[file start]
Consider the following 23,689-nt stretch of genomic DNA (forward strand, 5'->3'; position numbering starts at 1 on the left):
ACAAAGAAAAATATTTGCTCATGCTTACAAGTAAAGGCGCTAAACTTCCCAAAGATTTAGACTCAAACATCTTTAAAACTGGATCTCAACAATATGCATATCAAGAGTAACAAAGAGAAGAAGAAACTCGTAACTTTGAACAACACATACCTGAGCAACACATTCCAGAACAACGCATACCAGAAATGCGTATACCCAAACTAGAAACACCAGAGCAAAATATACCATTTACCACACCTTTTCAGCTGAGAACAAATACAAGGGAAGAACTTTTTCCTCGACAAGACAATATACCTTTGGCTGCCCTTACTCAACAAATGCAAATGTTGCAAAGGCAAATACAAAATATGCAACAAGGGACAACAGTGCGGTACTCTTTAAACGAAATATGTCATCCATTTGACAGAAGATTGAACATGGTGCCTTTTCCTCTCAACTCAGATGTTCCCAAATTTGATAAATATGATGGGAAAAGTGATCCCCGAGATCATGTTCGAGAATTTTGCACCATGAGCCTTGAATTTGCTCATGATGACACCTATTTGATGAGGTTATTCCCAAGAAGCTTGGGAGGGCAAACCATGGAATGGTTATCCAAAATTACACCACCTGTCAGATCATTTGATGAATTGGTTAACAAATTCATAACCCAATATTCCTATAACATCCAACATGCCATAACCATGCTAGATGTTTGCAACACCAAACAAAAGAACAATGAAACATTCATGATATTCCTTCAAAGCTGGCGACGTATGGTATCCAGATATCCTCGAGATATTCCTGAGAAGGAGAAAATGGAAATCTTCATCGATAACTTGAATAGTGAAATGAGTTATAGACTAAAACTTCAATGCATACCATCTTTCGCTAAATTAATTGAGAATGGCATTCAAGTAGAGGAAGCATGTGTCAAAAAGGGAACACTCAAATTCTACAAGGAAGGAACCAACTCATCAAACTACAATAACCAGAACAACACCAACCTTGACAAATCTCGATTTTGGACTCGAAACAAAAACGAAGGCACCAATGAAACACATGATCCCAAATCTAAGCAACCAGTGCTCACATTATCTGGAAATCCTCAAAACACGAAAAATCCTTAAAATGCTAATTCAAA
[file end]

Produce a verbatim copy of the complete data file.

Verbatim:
Consider the following 23,689-nt stretch of genomic DNA (forward strand, 5'->3'; position numbering starts at 1 on the left):
ACAAAGAAAAATATTTGCTCATGCTTACAAGTAAAGGCGCTAAACTTCCCAAAGATTTAGACTCAAACATCTTTAAAACTGGATCTCAACAATATGCATATCAAGAGTAACAAAGAGAAGAAGAAACTCGTAACTTTGAACAACACATACCTGAGCAACACATTCCAGAACAACGCATACCAGAAATGCGTATACCCAAACTAGAAACACCAGAGCAAAATATACCATTTACCACACCTTTTCAGCTGAGAACAAATACAAGGGAAGAACTTTTTCCTCGACAAGACAATATACCTTTGGCTGCCCTTACTCAACAAATGCAAATGTTGCAAAGGCAAATACAAAATATGCAACAAGGGACAACAGTGCGGTACTCTTTAAACGAAATATGTCATCCATTTGACAGAAGATTGAACATGGTGCCTTTTCCTCTCAACTCAGATGTTCCCAAATTTGATAAATATGATGGGAAAAGTGATCCCCGAGATCATGTTCGAGAATTTTGCACCATGAGCCTTGAATTTGCTCATGATGACACCTATTTGATGAGGTTATTCCCAAGAAGCTTGGGAGGGCAAACCATGGAATGGTTATCCAAAATTACACCACCTGTCAGATCATTTGATGAATTGGTTAACAAATTCATAACCCAATATTCCTATAACATCCAACATGCCATAACCATGCTAGATGTTTGCAACACCAAACAAAAGAACAATGAAACATTCATGATATTCCTTCAAAGCTGGCGACGTATGGTATCCAGATATCCTCGAGATATTCCTGAGAAGGAGAAAATGGAAATCTTCATCGATAACTTGAATAGTGAAATGAGTTATAGACTAAAACTTCAATGCATACCATCTTTCGCTAAATTAATTGAGAATGGCATTCAAGTAGAGGAAGCATGTGTCAAAAAGGGAACACTCAAATTCTACAAGGAAGGAACCAACTCATCAAACTACAATAACCAGAACAACACCAACCTTGACAAATCTCGATTTTGGACTCGAAACAAAAACGAAGGCACCAATGAAACACATGATCCCAAATCTAAGCAACCAGTGCTCACATTATCTGGAAATCCTCAAAACACGAAAAATCCTTAAAATGCTAATTCAAA